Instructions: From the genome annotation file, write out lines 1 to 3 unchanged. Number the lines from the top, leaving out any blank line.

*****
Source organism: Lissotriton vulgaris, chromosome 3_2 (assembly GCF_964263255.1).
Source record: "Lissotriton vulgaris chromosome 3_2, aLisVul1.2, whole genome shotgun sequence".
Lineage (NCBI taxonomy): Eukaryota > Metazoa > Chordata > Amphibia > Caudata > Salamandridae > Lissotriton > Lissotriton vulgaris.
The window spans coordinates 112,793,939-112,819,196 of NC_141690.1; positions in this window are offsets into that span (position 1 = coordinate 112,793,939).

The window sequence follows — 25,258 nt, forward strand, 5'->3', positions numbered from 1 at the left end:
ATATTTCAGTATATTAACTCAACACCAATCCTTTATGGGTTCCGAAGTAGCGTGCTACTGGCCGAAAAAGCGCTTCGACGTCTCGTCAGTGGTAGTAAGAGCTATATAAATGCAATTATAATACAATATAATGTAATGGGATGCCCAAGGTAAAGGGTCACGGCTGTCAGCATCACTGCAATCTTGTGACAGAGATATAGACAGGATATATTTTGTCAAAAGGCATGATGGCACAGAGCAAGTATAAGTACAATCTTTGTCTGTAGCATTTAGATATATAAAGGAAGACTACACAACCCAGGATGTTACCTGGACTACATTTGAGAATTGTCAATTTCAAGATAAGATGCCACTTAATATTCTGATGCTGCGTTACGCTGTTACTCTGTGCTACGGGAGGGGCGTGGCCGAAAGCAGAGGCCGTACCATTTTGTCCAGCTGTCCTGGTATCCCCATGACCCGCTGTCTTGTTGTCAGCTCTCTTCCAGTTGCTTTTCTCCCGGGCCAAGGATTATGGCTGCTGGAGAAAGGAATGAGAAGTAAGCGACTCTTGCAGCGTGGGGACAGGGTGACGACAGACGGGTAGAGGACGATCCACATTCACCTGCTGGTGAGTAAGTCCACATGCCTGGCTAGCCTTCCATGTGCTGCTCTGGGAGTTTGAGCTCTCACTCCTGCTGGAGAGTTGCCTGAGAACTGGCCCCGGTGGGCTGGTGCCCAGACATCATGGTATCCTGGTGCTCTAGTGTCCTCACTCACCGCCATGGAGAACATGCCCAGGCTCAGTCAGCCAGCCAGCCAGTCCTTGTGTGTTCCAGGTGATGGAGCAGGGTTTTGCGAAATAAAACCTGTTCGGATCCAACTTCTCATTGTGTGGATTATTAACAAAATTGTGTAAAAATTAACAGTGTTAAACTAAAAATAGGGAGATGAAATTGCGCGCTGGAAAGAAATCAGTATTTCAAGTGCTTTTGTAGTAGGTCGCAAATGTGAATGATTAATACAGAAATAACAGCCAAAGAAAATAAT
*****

Source organism: Lissotriton vulgaris, chromosome 3_2 (assembly GCF_964263255.1).
Source record: "Lissotriton vulgaris chromosome 3_2, aLisVul1.2, whole genome shotgun sequence".
Lineage (NCBI taxonomy): Eukaryota > Metazoa > Chordata > Amphibia > Caudata > Salamandridae > Lissotriton > Lissotriton vulgaris.